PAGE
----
In the Field
I have just been to visit some schools in Oro. We drove at break neck speed for some reason, avoiding pot-holes and narrowly missing taxis. I went to deliver the boxes of books I have bought with my VSO grant and also to see how they were getting on with teaching Group Reading. They are doing very well and were thrilled with the books. One teacher was really excited when I touched her arm and was boasting about this to the others! It was great to see the children playing the matching games and the teachers sitting reading with them.
On the way home we were stopped by a police man in full gear and armed who demanded paperwork but was very impressed by my Yoruba greeting and we were released quickly!
Today I visited another school which had had a quite a lot of support before the holiday. They had really got going with the group reading. However when we arrived, unannounced, group reading was no longer in place. The desks had even been put back in rows. What they were doing instead was basically not much. One class was without a teacher. In another some of the children were writing in exercise books but at least half were doing nothing. Another teacher said she was trying and had written some sentences on the chalkboard. The teacher who had become an expert at group reading had gone on the sandwich courses that the universities, in their wisdom, run at this time of the year. No substitute teachers are ever provided-or the idea of ‘substitute’ ever even considered-so her class was joined with another and doing very little. However, undaunted, we took the box of story books into classes 4 and 6 and, as they say here, ‘put the teachers’ through the lesson. They were very responsive and soon desks were being shifted and card was found to make the flash cards and eventually the SSIT helped them to deliver group reading lessons. They began with silent reading of the story books I had bought. A few of the children could read them but a lot couldn’t even though they were not difficult. They were keen to read to me as they have got to know me and my accent as I have been in the school quite a lot. Even the ones who couldn’t read wanted to try. I asked one of the good readers who had taught her to read and she replied, ’I taught myself’. I think most of the good readers had done this or someone at home had helped them. They then help the other children to read or try to ‘carry them along’ -another Nigerian phrase. I chatted with a great group of children at break time. They were from class 4 and had had the benefit of the lesson plans for a year. Some had clearly benefitted but a lot still struggled with reading. A year of draft version lesson plans is too early to see great changes but they remembered some phonic songs and could read cvc words although they could not say the sounds of individual letters.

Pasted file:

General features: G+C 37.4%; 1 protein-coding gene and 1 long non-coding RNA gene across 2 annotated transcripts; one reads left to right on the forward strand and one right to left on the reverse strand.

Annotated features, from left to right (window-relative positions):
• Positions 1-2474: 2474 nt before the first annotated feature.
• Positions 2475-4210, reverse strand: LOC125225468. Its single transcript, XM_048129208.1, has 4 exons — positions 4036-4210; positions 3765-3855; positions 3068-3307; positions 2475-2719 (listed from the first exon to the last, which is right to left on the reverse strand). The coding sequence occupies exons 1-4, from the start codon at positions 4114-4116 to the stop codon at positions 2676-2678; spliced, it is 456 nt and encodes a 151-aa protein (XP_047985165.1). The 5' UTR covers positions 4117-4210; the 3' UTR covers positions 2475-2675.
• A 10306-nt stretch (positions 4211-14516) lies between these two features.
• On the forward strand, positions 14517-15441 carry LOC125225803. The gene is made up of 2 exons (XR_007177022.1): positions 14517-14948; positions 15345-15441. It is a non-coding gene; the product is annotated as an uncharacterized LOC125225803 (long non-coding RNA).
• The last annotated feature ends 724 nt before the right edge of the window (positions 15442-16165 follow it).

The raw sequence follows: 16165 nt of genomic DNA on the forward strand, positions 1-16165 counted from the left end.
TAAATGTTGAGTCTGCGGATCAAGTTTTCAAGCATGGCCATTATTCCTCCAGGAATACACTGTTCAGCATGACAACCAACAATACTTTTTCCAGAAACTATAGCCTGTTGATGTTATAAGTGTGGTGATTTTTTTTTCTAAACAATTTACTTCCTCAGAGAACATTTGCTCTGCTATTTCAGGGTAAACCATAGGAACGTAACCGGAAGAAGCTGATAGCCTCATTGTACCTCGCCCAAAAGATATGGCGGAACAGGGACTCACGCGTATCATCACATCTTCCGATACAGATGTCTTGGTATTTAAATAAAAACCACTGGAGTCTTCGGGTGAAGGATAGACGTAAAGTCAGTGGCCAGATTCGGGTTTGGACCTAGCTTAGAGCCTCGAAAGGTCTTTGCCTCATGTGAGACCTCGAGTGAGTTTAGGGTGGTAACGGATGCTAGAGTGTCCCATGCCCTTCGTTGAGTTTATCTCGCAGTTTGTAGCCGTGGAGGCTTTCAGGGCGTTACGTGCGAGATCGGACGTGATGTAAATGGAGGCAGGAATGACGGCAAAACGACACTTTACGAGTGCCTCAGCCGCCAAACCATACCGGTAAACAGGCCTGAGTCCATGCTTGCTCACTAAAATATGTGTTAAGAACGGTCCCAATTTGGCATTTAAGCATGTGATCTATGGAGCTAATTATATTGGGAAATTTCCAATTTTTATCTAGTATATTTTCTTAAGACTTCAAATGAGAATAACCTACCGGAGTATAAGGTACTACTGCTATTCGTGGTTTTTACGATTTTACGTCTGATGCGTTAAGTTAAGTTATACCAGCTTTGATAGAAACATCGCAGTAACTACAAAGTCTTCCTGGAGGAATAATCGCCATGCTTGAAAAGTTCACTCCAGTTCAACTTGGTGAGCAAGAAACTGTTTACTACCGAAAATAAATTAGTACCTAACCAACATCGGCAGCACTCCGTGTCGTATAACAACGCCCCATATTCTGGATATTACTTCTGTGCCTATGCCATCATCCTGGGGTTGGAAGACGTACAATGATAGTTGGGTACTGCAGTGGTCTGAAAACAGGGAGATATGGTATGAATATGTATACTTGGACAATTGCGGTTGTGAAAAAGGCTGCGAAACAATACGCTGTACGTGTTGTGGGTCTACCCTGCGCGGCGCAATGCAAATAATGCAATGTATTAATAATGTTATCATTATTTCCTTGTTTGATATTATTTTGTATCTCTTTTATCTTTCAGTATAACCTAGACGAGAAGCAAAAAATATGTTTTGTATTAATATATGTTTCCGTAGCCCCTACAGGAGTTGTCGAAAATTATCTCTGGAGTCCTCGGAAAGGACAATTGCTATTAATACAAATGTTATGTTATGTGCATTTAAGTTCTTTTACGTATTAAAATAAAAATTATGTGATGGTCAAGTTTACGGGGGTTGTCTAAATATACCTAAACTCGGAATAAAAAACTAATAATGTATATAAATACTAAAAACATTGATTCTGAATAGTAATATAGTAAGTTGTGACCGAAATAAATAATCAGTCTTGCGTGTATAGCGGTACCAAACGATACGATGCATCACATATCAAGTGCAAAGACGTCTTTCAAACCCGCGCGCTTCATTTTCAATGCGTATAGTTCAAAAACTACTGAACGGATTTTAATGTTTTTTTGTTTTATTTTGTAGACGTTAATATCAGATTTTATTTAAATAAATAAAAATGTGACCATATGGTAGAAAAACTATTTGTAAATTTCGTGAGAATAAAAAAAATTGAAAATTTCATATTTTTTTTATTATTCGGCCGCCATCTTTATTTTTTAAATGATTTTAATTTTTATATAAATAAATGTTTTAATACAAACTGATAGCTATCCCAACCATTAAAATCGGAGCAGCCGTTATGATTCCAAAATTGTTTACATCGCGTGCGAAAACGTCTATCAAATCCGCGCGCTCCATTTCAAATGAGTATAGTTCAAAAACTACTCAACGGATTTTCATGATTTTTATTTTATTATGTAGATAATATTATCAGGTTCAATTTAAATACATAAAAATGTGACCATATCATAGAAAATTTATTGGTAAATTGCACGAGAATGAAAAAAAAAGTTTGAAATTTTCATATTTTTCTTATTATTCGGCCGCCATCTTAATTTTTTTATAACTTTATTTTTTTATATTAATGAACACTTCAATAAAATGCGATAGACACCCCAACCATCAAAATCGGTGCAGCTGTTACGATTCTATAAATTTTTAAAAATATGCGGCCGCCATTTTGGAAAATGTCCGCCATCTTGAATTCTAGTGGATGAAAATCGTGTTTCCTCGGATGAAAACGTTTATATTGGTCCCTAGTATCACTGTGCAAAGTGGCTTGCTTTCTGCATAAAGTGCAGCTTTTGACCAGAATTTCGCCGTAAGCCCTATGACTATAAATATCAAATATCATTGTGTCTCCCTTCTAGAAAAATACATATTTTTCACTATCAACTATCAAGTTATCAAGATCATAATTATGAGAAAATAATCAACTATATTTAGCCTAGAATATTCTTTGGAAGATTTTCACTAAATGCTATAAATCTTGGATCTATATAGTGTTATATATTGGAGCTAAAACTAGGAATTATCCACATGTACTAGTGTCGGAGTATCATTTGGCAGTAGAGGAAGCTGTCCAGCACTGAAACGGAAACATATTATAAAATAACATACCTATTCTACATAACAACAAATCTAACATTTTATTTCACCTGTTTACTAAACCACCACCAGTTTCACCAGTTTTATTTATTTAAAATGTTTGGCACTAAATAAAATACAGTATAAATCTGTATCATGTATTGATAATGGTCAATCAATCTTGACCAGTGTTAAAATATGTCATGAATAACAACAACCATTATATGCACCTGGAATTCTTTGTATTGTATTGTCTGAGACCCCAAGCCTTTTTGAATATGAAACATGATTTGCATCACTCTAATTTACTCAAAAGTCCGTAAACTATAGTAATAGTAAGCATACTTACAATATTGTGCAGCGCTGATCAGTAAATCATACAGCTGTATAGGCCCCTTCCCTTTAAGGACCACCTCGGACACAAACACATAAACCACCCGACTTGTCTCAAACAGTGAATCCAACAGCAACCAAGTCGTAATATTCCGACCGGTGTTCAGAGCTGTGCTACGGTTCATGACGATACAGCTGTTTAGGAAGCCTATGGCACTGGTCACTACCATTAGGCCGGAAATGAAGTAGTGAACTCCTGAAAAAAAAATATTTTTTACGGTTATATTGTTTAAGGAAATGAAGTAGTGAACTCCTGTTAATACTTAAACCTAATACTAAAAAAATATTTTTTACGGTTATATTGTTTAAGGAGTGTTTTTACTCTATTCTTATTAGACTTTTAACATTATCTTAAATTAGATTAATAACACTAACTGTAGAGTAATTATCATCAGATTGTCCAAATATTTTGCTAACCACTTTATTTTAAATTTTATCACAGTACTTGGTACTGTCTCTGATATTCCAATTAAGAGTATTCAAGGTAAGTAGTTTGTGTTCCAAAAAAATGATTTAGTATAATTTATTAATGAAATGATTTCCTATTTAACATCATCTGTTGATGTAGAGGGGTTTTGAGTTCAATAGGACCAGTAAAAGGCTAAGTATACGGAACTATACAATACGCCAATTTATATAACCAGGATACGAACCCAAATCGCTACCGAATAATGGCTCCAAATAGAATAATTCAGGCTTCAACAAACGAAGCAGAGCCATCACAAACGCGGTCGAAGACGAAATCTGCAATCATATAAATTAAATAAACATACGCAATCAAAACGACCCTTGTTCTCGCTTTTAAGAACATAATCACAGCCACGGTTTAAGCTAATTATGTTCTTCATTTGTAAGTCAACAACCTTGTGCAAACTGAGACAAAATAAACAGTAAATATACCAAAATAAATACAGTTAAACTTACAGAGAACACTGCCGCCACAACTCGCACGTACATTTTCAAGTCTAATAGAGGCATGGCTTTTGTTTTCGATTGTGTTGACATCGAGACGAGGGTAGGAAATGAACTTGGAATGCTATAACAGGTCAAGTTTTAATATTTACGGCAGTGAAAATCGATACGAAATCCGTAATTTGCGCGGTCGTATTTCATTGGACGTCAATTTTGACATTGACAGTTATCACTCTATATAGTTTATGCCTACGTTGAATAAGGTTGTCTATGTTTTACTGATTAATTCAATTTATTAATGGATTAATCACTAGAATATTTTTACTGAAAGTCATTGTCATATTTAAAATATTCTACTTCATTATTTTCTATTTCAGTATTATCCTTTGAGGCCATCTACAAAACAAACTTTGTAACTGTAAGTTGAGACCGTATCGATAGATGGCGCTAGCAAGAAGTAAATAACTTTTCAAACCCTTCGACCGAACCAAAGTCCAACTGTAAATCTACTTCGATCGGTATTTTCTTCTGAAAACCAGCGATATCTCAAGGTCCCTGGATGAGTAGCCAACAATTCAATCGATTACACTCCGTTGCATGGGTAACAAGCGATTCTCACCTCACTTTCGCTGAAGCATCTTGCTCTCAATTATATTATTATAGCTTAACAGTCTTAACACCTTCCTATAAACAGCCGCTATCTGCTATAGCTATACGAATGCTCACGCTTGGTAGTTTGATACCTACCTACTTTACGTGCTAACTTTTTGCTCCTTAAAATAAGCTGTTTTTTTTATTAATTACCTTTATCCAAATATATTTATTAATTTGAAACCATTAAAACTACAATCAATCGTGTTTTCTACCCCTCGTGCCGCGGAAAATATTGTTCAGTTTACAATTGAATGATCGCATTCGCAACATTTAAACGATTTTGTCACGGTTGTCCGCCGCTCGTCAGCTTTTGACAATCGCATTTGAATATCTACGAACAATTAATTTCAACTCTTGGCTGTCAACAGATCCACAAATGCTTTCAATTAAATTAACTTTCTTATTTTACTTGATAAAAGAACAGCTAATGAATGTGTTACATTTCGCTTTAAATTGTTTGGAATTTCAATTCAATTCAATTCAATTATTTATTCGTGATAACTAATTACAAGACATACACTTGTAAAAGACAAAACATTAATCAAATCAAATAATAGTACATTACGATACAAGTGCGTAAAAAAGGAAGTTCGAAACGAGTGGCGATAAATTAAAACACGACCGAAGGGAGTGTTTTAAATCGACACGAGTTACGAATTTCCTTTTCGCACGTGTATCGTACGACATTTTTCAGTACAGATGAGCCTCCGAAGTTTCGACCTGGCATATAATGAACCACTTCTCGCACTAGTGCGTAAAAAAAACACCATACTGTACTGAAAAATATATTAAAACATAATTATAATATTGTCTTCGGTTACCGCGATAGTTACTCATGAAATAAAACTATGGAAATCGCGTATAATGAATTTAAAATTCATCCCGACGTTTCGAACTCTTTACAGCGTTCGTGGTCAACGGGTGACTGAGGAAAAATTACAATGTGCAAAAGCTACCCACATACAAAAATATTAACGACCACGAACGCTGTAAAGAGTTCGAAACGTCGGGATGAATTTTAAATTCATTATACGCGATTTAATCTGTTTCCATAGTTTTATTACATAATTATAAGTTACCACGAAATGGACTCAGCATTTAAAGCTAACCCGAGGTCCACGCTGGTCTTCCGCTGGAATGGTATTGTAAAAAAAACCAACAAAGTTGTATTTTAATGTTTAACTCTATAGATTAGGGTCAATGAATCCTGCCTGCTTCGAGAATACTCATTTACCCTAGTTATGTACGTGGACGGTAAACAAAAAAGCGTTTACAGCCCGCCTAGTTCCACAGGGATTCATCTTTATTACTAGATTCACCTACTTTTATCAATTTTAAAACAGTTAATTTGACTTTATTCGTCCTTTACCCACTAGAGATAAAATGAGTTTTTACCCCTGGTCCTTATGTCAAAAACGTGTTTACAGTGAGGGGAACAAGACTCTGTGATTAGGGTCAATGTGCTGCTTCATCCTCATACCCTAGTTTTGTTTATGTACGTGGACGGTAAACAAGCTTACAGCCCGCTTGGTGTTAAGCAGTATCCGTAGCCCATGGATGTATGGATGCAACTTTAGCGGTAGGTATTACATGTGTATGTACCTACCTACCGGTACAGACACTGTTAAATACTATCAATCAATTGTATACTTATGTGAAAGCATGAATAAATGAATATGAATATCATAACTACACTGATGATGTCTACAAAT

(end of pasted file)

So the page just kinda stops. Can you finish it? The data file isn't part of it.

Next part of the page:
As I looked around the dark dismal room I vowed never to complain about the state of my classroom in the UK again. The floor, like most here, is cement but cracked with holes everywhere which I often trip up in. The windows have no glass just metal shutters which don’t fit properly and bang constantly. There were a few very tatty dusty posters on the walls-too high up to see clearly. The desks are very old and falling apart. Children are squashed three to a bench. Some children are several years older than their class mates and look very uncomfortable in the low desks. The desks are not all the same size and often have the backs missing or bits of wood jutting out at odd angles. It is also very hot in the room and there is a busy road right outside the room. The children write with biros in flimsy exercise books and the text books are old and dirty. Yet they try and most of the teachers will try too! A lot of them shout at the children and threaten them with beating but when presented with a different approach will give it a go. By the end of the morning the children had played matching games and had a go at group reading.